Thursday, 12 November 2015

Chile Day 5

The role of earthworms in agriculture and
the environment
Yesterday I gave my talk. It was due to start at 1200 and we started, according to Chilean tradition as Alexander informed me, at about 1215. There was a good turn out, 50 plus people. I talked and was translated for about 45 minutes and then we had over 30 minutes of questions. I was very impressed by the number of student questions - far more than I usually get in UK seminars. Many thanks are particularly due to Kooichi Vidal who translated as we went along.

Yesterday I also completed the introduction of the paper and Pedro and Jose worked on regressions and tables for the results section.

Today, the main order of business was a field visit with some undergraduates to a contaminated site that people are using phytostabilisation on. Alexander was keen we set an example on timing. The trip was scheduled to leave at 1430. At 1435 we started to go to the bus.....prompt for Chilean time.

Phytoremediation has two main forms - in the first you use plants to extract contaminants from the ground. This is called phytoextraction. It works really well in the lab. and usually doesn't work in the field. The other main methods is phytostabilisation. This just involves getting plants to grow on "nasty" soil to stop the soil blowing away as dust and causing health problems when it is inhaled by people.

The copper smelter in the background
with the degraded "soil" in front
The site we looked at is on the Puchuncavi, down wind of a copper smelter. The soil is developed on old sand dunes. The fumes from the copper smelter acidified the soil and deposited lots of copper and some arsenic. The plants died and the organic matter content of the soil slowly went down.

Gully erosion - the soil is effectively
 sand with few if any roots to hold it
together. Gullies develop when it rains.
The soil now is pretty much sand and subject to lots of erosion.

Alexander's field trials. Along the
 fence are sandy "control" plots - the soil
as is. The plots in front of the people  had
organic matter added allowing plants to
Alexander has run several field trials here. He tried growing plants to take up the copper out of the soil but the copper stayed put. However he was able to add organic matter to the soil which helped plants grow and thus reduce erosion - an example of phytostabilisation.

Some of the pretty yellow flowers
growing on the site.
On the way back alexander spontaneously said that he would buy the students dinner (and the bus driver) so we stopped in Con Con for some Empanada - effectively Cornish pasties, very tasty.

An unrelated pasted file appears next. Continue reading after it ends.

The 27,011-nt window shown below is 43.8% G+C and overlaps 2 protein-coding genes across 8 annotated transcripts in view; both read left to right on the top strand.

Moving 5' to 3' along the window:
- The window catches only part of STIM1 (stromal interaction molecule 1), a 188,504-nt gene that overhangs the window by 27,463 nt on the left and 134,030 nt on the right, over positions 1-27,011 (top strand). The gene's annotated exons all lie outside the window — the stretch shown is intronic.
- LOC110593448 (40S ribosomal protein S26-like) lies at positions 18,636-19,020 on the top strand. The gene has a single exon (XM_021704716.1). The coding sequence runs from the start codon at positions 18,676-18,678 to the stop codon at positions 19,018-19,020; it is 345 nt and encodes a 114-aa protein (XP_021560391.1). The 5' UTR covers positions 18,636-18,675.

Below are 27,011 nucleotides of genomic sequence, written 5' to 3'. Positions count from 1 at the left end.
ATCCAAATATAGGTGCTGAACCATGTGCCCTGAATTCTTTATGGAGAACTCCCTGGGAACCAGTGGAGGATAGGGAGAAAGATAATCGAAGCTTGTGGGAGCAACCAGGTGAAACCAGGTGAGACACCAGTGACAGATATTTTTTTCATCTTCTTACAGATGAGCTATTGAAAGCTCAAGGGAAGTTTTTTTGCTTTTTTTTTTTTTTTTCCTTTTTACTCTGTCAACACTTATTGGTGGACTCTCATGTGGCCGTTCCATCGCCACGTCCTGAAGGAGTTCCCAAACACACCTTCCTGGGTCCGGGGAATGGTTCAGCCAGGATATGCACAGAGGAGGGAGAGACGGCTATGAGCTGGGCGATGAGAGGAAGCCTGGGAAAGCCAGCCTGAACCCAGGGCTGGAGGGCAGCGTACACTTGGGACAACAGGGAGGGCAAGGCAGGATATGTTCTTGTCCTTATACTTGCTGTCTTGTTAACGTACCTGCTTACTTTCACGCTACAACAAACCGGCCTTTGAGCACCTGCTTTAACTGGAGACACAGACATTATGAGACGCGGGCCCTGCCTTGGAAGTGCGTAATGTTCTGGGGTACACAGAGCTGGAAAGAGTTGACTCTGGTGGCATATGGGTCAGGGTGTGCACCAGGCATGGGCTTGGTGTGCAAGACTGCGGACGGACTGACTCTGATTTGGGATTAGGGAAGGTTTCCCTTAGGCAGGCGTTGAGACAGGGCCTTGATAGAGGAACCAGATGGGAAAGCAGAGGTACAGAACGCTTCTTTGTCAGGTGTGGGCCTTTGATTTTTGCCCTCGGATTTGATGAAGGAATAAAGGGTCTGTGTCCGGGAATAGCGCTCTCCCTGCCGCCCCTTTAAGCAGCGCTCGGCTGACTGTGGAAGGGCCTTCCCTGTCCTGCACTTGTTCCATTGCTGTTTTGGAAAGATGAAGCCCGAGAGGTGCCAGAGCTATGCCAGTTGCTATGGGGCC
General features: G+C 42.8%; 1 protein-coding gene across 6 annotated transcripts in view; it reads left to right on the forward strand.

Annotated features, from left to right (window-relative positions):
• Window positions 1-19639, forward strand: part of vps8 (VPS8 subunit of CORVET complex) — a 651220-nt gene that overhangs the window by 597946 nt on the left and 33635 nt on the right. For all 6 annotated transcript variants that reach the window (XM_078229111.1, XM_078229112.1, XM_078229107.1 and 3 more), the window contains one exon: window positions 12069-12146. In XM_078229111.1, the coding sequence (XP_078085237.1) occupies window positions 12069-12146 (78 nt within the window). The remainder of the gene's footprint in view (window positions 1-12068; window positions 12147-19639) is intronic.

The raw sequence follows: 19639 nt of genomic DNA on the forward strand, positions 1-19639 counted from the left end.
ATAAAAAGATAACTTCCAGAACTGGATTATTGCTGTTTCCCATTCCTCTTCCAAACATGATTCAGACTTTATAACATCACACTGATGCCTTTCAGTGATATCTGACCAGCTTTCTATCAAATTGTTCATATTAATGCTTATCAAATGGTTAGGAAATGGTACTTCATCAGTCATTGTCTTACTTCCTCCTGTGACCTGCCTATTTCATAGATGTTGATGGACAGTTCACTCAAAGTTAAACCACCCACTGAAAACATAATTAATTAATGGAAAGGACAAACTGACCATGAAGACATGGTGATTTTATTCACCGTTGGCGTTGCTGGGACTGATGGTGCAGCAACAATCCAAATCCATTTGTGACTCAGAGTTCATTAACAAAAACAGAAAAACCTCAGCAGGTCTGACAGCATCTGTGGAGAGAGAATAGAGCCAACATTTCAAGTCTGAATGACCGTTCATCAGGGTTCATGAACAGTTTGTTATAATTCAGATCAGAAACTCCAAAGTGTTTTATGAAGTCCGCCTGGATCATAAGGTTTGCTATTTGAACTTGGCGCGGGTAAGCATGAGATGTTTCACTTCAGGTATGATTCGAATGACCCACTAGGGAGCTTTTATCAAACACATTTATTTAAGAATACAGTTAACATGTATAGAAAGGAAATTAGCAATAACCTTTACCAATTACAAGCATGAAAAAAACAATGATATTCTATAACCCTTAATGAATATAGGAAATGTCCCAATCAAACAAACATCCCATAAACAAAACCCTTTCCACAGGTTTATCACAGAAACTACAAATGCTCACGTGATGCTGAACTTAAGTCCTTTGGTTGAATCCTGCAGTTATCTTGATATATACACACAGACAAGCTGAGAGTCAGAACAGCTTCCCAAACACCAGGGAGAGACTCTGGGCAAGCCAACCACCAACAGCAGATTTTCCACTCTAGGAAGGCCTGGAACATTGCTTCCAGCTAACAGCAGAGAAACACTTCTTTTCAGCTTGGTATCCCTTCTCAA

We also made some more progress on the paper and discussed some other things we needed to do before writing it up fully.

Last day tomorrow.

Tuesday, 10 November 2015

Chile Day 3

The best hotel in town
So yesterday Jose drove me to Quillota and my next hotel - the Open Hotel. Contrary to reports it isn't the only hotel in town so "the best hotel in town" label given it by Alexander grows slightly in significance! It is indeed next to the railway line but the Copper trains only go past a few times a day.

At the hotel I was introduced to Alexander, Pedro and Victor. Pedro, like Jose is an ex MSc student now helping Alexander with research, Victor is a current MSc student. We then had lunch. Lunch is the main meal of the day in Chile.

The Quillota Agronomy school campus
After lunch we drove out to the Agronomy school which is on the edge of Quillota just into the country side, very quiet. There are about 500 students in total - undergraduate and MSc.

I was given an office, told where the kettle was and given a tour of the labs. These are pretty good with most of the stuff that I'd expect in a basic UK soils lab.

My office
A soils lab. I'm pretty jealous of the space
for soil sieving - I'm hoping we get
something similar in our new building

After the lab. tour I was bombarded with data that Victor, Pedro and Jose have gathered and was told that the idea of the funding was that we wrote a scientific paper. In essence there is an earthworm test you can do to see if soil is unpleasant or not. You get a container fill one side with your test soil, the other half with a "nice" soil. Then you put earthworms in the middle of the container and see which soil they go into. If the test soil is unpleasant they avoid it and all go into the "nice" soil.

The experiment that Victor has done is to investigate whether this test could be used to assess Chilean soils for metal contamination - there's a lot of copper mining going on and it can contaminate the soils. The challenge is that other stuff can make soil unpleasant for earthworms and so working out why an earthworm doesn't like a soil isn't always straight forward. Anyway we pondered that and then it was time to go home. Alexander drove me into Quillota to see the sights - took about 5 minutes - then we had a bit of a drive to a restaurant that turned out to be closed and got a puncture so we had to change a wheel. After that we kind of gave up on food and Alexander dropped me at the hotel.